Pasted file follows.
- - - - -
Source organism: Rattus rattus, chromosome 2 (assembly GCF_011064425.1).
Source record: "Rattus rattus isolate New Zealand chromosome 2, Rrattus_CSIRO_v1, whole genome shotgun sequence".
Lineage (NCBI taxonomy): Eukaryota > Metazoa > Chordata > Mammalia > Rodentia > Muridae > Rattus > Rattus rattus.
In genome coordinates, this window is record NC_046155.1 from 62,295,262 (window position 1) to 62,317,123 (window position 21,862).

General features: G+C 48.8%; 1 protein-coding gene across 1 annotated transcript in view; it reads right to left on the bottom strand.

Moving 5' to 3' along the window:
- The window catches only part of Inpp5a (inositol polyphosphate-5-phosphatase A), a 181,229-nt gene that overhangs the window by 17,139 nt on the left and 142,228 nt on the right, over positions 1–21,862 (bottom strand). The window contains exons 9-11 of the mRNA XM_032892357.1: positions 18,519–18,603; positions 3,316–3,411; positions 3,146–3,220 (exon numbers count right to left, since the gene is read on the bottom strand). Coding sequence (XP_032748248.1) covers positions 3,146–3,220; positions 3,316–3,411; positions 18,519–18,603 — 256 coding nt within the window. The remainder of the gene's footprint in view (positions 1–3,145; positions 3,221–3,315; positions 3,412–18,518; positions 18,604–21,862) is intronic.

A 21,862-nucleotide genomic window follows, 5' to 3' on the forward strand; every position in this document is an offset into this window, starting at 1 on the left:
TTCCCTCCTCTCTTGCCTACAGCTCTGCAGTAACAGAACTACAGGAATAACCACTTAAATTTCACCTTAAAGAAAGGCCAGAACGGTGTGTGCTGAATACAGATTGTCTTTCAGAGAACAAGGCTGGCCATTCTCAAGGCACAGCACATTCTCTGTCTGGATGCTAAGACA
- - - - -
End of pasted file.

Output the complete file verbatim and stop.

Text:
Source organism: Rattus rattus, chromosome 2 (assembly GCF_011064425.1).
Source record: "Rattus rattus isolate New Zealand chromosome 2, Rrattus_CSIRO_v1, whole genome shotgun sequence".
Lineage (NCBI taxonomy): Eukaryota > Metazoa > Chordata > Mammalia > Rodentia > Muridae > Rattus > Rattus rattus.
In genome coordinates, this window is record NC_046155.1 from 62,295,262 (window position 1) to 62,317,123 (window position 21,862).

General features: G+C 48.8%; 1 protein-coding gene across 1 annotated transcript in view; it reads right to left on the bottom strand.

Moving 5' to 3' along the window:
- The window catches only part of Inpp5a (inositol polyphosphate-5-phosphatase A), a 181,229-nt gene that overhangs the window by 17,139 nt on the left and 142,228 nt on the right, over positions 1–21,862 (bottom strand). The window contains exons 9-11 of the mRNA XM_032892357.1: positions 18,519–18,603; positions 3,316–3,411; positions 3,146–3,220 (exon numbers count right to left, since the gene is read on the bottom strand). Coding sequence (XP_032748248.1) covers positions 3,146–3,220; positions 3,316–3,411; positions 18,519–18,603 — 256 coding nt within the window. The remainder of the gene's footprint in view (positions 1–3,145; positions 3,221–3,315; positions 3,412–18,518; positions 18,604–21,862) is intronic.

A 21,862-nucleotide genomic window follows, 5' to 3' on the forward strand; every position in this document is an offset into this window, starting at 1 on the left:
TTCCCTCCTCTCTTGCCTACAGCTCTGCAGTAACAGAACTACAGGAATAACCACTTAAATTTCACCTTAAAGAAAGGCCAGAACGGTGTGTGCTGAATACAGATTGTCTTTCAGAGAACAAGGCTGGCCATTCTCAAGGCACAGCACATTCTCTGTCTGGATGCTAAGACA